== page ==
Anyone who knows Bethe Hagens ( who, 
with Joan Lewis, is guest editor of 
this issue) knows the incredible 
amount of energy, imagination, 
practical wisdom, indignation and 
humor that she has brought to her 
many activities on behalf of Appropri- 
ate Technology. She brought "Small 
is beautiful" Schumacher to Illinois. 
She, along with Jim Laukes, organized 
an enthralling two-day conference 
on Alternative Energy Sources, won a 
government grant to develop greater 
self-sufficiency among farmers in 
a small Illinois town by building 
a community greenhouse and published 
Acorn and Outlook . 

Clearly, the position of those of 
us who write, edit and publish The 
Creative Woman is YES, there is a 
distinct woman's point of view. 
Perhaps it has something to do with 
the fact that we are the "biological 
servants of the species" as Ashley 
Montagu has (admiringly) called 
us. Those who bear and nurture life 
with their very bodies provide a 
precious system of safeguards and 
warnings. They project themselves, 
literally, into the future of our 
specieSo They instinctively reject 
war, chemical poisons, nuclear 
solutions. It may have something to 
do with the unique experiences that 
we have had as women. Whatever it 
is, if it is so, then let us make 
the most of it» 

Women have been conspicuous in 
the Peace Movement, the Civil Rights 
and Human Rights Movements and the 
Ecology Movement,, It has even been 
suggested by Lucille Mair that women 
may provide the understanding re- 
quired to redress the gross social 
and economic imbalances that divide 
the industrialized Northern hemis- 

phere from the impoverished Southern 
hemisphere. How so? She is quoted 
in NEWSWEEKC July 14, 1980) as 
saying "Because the women in many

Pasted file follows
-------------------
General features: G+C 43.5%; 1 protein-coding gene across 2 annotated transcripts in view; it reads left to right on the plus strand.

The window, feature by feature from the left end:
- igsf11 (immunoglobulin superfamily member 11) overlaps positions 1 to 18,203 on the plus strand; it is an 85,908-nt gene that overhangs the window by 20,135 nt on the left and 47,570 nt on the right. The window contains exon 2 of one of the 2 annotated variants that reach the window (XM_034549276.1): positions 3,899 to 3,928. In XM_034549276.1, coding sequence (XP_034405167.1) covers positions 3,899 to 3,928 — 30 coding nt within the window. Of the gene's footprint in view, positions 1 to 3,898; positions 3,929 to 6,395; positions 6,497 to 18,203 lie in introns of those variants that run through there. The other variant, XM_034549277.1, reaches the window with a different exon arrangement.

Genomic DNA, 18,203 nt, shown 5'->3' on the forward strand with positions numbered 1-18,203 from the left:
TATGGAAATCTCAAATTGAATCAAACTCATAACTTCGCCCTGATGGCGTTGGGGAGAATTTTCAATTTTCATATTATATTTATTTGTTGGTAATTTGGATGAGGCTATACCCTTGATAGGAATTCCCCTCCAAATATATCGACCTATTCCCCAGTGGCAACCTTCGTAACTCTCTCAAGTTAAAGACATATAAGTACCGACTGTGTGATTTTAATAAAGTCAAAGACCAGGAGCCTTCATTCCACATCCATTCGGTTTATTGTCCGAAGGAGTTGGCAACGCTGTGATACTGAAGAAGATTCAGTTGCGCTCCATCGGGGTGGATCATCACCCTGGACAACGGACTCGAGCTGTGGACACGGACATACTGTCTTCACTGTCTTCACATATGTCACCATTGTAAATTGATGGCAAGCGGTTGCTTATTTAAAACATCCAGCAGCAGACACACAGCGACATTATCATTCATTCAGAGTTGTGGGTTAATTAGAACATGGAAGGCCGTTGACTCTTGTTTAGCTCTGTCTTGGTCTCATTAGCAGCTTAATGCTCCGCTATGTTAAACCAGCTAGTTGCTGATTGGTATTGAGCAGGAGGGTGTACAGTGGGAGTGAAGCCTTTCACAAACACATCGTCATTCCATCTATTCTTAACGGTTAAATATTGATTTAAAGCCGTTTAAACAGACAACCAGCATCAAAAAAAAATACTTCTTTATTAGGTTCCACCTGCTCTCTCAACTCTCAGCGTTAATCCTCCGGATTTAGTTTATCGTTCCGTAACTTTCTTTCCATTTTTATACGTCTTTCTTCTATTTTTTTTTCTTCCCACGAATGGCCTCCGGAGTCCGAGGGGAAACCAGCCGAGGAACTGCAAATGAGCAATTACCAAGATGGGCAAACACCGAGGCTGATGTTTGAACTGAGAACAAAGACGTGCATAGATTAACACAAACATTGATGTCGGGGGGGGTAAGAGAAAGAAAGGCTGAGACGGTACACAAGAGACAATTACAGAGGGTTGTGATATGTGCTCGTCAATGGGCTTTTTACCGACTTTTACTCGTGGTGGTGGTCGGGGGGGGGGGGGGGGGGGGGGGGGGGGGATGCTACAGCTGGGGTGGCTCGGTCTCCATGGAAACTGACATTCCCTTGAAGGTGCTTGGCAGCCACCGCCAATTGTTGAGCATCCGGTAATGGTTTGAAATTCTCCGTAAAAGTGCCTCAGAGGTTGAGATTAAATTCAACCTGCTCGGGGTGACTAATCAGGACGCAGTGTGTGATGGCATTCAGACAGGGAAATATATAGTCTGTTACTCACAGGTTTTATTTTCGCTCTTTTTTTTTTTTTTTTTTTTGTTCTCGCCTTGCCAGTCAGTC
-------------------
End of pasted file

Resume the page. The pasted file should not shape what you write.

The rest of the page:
societies in the North are in a 
subordinate role, they have the 
capacity to understand, perhaps even 
more than their menfolk, what the 
subordination of the South entails. 
Anyone who has been subjugated has 
the capacity to identify with the 
subjugation of others. Who knows, 
it may be the women of the North who 
will help the rest of the world 
understand the position of the South". 
Lucille Mair is a Jamaican feminist, 
historian, diplomat and the secretary- 
general of the United Nations Decade 
for Women. Her comments will recall 
for some the role played by Harriet 
Beecher Stowe and other abolitionist- 
feminists during and after the Civil 
War. Others will point out that 
identification with the victim is 
not a psychologically healthy basis 
for reform or renewal. We must go 
beyond identification with the victim! 
And yet others will say that it is 
the height of hubris for women to as- 
cribe to themselves such world-changing 
revolutionary powers. Let no one 
accuse us of overweening pride: We 
have taken to heart the words of the 
Ta I mud: 

It is not imcumbent upon me to 

A Note on the United Nations Decade of 
Women Conference 

As we go to press, I am leaving for 
Copenhagen to attend the conference, 
looking forward to an unprecedented 
opportunity to participate in a gather- 
ing of 1500 women from 150 countries. 
We shall review the world-wide status 
of women five years after the Inter- 
national Women's Year Conference in 
Mexico City. For starters, we are 
more than 51^ of the population, do 
two-thirds of the work, earn one- 
tenth of the income, and own one 
percent of the property, according 
to recently complied statistics,, My 
impressions will be reported in these 
pages in the Fall 1980 issue» 


Helen E. Hughes, Editor 


ink drawing 

by Andre Dunoyer de Segonzac 

(French, 1884-1974) 

Titled, "Isadora Duncan ".(undated) 

The Creative Woman acknowledges the 
contribution of Rose Kushner to our 
Spring 1980 issue, WOMEN AND PSYCHOLOGY: 
we reprinted the cover design of her 
brochure, "If you've thought about 
breast cancer". The brochure is 
available through this toll free 
number; (800) 638-6694 


b C om P°^ nH c5